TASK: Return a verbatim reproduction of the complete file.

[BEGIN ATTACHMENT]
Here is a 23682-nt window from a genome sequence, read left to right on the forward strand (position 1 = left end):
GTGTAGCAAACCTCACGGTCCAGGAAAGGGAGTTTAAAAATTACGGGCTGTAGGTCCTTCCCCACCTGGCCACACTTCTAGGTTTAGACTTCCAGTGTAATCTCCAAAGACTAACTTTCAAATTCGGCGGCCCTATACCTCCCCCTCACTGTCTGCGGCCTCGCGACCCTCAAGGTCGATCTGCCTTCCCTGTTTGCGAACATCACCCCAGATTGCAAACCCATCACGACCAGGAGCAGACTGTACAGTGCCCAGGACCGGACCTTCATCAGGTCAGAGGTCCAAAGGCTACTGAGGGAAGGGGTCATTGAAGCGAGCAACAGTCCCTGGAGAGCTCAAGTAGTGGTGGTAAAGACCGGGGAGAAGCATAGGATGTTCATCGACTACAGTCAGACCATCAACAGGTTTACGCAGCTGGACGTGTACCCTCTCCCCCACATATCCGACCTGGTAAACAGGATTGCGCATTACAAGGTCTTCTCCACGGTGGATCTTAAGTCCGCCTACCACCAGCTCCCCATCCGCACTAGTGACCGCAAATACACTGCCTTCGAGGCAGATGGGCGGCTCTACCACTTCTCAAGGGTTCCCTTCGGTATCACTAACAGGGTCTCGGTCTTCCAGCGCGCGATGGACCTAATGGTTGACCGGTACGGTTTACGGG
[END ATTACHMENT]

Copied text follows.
Here is a 23682-nt window from a genome sequence, read left to right on the forward strand (position 1 = left end):
GTGTAGCAAACCTCACGGTCCAGGAAAGGGAGTTTAAAAATTACGGGCTGTAGGTCCTTCCCCACCTGGCCACACTTCTAGGTTTAGACTTCCAGTGTAATCTCCAAAGACTAACTTTCAAATTCGGCGGCCCTATACCTCCCCCTCACTGTCTGCGGCCTCGCGACCCTCAAGGTCGATCTGCCTTCCCTGTTTGCGAACATCACCCCAGATTGCAAACCCATCACGACCAGGAGCAGACTGTACAGTGCCCAGGACCGGACCTTCATCAGGTCAGAGGTCCAAAGGCTACTGAGGGAAGGGGTCATTGAAGCGAGCAACAGTCCCTGGAGAGCTCAAGTAGTGGTGGTAAAGACCGGGGAGAAGCATAGGATGTTCATCGACTACAGTCAGACCATCAACAGGTTTACGCAGCTGGACGTGTACCCTCTCCCCCACATATCCGACCTGGTAAACAGGATTGCGCATTACAAGGTCTTCTCCACGGTGGATCTTAAGTCCGCCTACCACCAGCTCCCCATCCGCACTAGTGACCGCAAATACACTGCCTTCGAGGCAGATGGGCGGCTCTACCACTTCTCAAGGGTTCCCTTCGGTATCACTAACAGGGTCTCGGTCTTCCAGCGCGCGATGGACCTAATGGTTGACCGGTACGGTTTACGGG